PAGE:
News / Middle East

Deadline on Syria Chemical Weapons Unlikely to Be Met

Deadline on Syria Chemical Weapons Unlikely to be Meti
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December 30, 2013
International efforts to remove and destroy Syria's chemical weapons are hitting more roadblocks. December 31 for the most deadly chemicals to ship out of the country is fast approaching but many of those toxins have not yet been transported. VOA's Jeff Seldin has more.
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International efforts to remove and destroy Syria's chemical weapons are hitting more roadblocks.  December 31 for the most deadly chemicals to ship out of the country is fast approaching but many of those toxins have not yet been transported.

Norwegian ships off the coast of Cyprus waiting for the call to head to Syria to pick up some of the world's most dangerous cargo, chemical weapons, like those blamed for the deadly attack on civilians in August.

But the ongoing fighting has made getting the toxins to the port of Latakia difficult.  Sigrid Kaag is with the Organization for the Prohibition of Chemical Weapons:

"Security, I think all parties agree, that this is of course a big concern, always, but it also impacts the safety of any convoy and the safety of any effort," said Kaag.

The OPCW has been warning for days that transport of the most critical chemicals before December 31 is unlikely.

For now, the delay is not raising concern in Washington, which characterized the deadline as ambitious. State Department spokeswoman Marie Harf:

"As long as we see foward progress that's what's most importnant here, and we have," said Harf.

The agreement with Syrian President Bashar al-Assad does not call for eliminating all chemical weapons until the end of June.  Yet some experts worry the longer it takes to eliminate Syria's arsenal, the greater the danger.

Andrew Tabler is at the Washington Institute.

"President Assad knows very well that his usefulness to the international community rapidly drops off as soon as he gives up those chemical weapons.  I think he has an interest in dragging this out," said Tabler.

Just one more worry as the international community tries to end the bloodshed and, eventually, to rid Syria of chemical weapons.

Jeff Seldin

Jeff works out of VOA’s Washington headquarters covering a wide variety of subjects, from the nature of the growing terror threat in Northern Africa to China’s crackdown on Tibet and the struggle over immigration reform in the United States. You can follow Jeff on Twitter at @jseldin or on Google Plus.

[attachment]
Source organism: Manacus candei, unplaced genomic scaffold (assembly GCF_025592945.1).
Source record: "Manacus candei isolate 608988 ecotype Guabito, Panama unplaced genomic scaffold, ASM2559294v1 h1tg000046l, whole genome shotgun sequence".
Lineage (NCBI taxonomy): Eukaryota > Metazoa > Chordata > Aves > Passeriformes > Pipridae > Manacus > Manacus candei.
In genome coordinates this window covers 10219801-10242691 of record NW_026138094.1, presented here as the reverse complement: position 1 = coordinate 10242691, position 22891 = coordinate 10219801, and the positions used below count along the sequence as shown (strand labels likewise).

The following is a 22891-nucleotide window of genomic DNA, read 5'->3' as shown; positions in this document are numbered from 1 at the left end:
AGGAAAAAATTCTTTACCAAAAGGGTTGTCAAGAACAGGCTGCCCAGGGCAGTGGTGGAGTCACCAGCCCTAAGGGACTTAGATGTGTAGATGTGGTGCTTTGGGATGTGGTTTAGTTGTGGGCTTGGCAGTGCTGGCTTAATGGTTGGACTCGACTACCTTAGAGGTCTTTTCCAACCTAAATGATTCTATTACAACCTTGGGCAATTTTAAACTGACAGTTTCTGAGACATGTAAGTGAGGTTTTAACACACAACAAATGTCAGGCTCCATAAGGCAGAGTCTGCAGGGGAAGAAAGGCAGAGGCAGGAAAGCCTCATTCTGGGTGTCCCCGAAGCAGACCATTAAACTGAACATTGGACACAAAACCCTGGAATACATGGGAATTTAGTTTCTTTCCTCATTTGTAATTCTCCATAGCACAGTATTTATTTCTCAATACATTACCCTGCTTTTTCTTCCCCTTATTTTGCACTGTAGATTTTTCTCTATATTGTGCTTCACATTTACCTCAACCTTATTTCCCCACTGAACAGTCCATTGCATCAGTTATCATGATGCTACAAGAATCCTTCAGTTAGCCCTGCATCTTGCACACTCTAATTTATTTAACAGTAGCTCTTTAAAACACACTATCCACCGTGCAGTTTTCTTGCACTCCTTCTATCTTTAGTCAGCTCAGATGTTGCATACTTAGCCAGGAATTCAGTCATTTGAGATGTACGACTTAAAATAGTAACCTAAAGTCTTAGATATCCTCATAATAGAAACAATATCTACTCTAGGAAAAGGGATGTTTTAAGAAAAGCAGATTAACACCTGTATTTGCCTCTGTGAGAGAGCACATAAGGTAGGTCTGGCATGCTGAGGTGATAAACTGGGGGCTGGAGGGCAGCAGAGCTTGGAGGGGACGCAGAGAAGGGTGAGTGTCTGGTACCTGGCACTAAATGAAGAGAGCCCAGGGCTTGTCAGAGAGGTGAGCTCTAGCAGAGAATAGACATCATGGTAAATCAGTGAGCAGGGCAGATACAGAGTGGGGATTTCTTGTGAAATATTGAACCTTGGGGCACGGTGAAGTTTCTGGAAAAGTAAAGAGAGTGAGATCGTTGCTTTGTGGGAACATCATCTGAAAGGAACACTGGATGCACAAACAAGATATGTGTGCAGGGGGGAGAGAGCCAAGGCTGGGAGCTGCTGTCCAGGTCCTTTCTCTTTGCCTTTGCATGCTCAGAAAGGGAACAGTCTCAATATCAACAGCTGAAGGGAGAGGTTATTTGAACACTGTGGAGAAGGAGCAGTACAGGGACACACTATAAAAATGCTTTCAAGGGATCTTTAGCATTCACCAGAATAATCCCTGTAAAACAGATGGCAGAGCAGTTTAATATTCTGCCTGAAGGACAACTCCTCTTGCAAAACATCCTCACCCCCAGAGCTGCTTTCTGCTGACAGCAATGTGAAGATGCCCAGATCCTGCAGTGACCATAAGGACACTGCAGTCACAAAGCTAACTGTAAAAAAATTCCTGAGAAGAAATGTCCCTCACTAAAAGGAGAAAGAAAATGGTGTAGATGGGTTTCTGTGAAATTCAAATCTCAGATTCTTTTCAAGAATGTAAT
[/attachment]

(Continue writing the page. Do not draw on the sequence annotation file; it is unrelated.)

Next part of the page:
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by: Anonymous
December 31, 2013 12:34 AM
Hey Dr. Preston, nobody denies the Israelis supreme mastery in intelligence matters and we do consult them regularly. In fact, we consult with them more than we consult with anybody else... trust me when i say that we read from the same page... there is no denying that they are our greatest asset in that murky world. The problem is that we can't implement their/our recommendations because we have - excuse me - we don't have a leadership... and that putting it most diplomatically!


by: Dr. Preston L. from: USA
December 30, 2013 10:41 AM
what amazes me is why in the hell don't we listen to the Israelis on all matters pertaining to our security concerns in that Godless malevolent and diseased region. What is our problem...?? does Obama think he knows more than the Israelis do...?? just listen to them, everything they say comes true. I have been to four conferences in Washington DC on pressing US national security matters given by the Israelis - and i can say with absolute confidence that I knew all that is now unfolding in the Middle East four years ago!!!

In Response

by: Robin from: USA
December 31, 2013 1:17 AM
please don't be silly, Israel and the United States do absolutely share EVERYTHING. There is no daylight between us - PERIOD.
In fact we are so intimate that the Brits are trying to sabotage our attachments with Israel in a really unattractive and acrimonious manner... and Obama hates the Brits.

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